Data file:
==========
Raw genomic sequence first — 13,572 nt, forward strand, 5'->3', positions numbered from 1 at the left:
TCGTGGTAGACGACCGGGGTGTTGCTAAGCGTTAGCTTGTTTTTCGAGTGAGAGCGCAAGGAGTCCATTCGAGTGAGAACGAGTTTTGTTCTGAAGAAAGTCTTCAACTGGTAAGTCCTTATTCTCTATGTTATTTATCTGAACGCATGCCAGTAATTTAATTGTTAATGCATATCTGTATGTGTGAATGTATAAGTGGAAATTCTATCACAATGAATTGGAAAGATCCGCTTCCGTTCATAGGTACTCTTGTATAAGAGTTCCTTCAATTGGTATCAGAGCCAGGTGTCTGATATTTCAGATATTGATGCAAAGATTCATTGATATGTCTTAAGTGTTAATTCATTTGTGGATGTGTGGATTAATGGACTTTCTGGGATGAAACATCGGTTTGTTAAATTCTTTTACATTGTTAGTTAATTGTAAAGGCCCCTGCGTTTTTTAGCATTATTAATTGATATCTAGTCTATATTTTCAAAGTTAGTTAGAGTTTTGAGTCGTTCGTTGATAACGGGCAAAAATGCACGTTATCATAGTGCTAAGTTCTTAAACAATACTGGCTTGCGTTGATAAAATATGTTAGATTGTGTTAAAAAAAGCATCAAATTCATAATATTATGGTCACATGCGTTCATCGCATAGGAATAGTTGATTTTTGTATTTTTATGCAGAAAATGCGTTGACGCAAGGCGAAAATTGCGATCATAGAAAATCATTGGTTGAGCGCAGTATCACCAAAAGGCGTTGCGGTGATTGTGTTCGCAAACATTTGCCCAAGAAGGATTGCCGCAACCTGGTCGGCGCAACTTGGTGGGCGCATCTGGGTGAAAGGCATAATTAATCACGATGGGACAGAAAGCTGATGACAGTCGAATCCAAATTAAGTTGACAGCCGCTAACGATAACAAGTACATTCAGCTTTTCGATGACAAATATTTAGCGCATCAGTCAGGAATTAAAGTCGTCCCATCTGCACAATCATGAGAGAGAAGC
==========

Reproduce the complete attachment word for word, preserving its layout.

Raw genomic sequence first — 13,572 nt, forward strand, 5'->3', positions numbered from 1 at the left:
TCGTGGTAGACGACCGGGGTGTTGCTAAGCGTTAGCTTGTTTTTCGAGTGAGAGCGCAAGGAGTCCATTCGAGTGAGAACGAGTTTTGTTCTGAAGAAAGTCTTCAACTGGTAAGTCCTTATTCTCTATGTTATTTATCTGAACGCATGCCAGTAATTTAATTGTTAATGCATATCTGTATGTGTGAATGTATAAGTGGAAATTCTATCACAATGAATTGGAAAGATCCGCTTCCGTTCATAGGTACTCTTGTATAAGAGTTCCTTCAATTGGTATCAGAGCCAGGTGTCTGATATTTCAGATATTGATGCAAAGATTCATTGATATGTCTTAAGTGTTAATTCATTTGTGGATGTGTGGATTAATGGACTTTCTGGGATGAAACATCGGTTTGTTAAATTCTTTTACATTGTTAGTTAATTGTAAAGGCCCCTGCGTTTTTTAGCATTATTAATTGATATCTAGTCTATATTTTCAAAGTTAGTTAGAGTTTTGAGTCGTTCGTTGATAACGGGCAAAAATGCACGTTATCATAGTGCTAAGTTCTTAAACAATACTGGCTTGCGTTGATAAAATATGTTAGATTGTGTTAAAAAAAGCATCAAATTCATAATATTATGGTCACATGCGTTCATCGCATAGGAATAGTTGATTTTTGTATTTTTATGCAGAAAATGCGTTGACGCAAGGCGAAAATTGCGATCATAGAAAATCATTGGTTGAGCGCAGTATCACCAAAAGGCGTTGCGGTGATTGTGTTCGCAAACATTTGCCCAAGAAGGATTGCCGCAACCTGGTCGGCGCAACTTGGTGGGCGCATCTGGGTGAAAGGCATAATTAATCACGATGGGACAGAAAGCTGATGACAGTCGAATCCAAATTAAGTTGACAGCCGCTAACGATAACAAGTACATTCAGCTTTTCGATGACAAATATTTAGCGCATCAGTCAGGAATTAAAGTCGTCCCATCTGCACAATCATGAGAGAGAAGC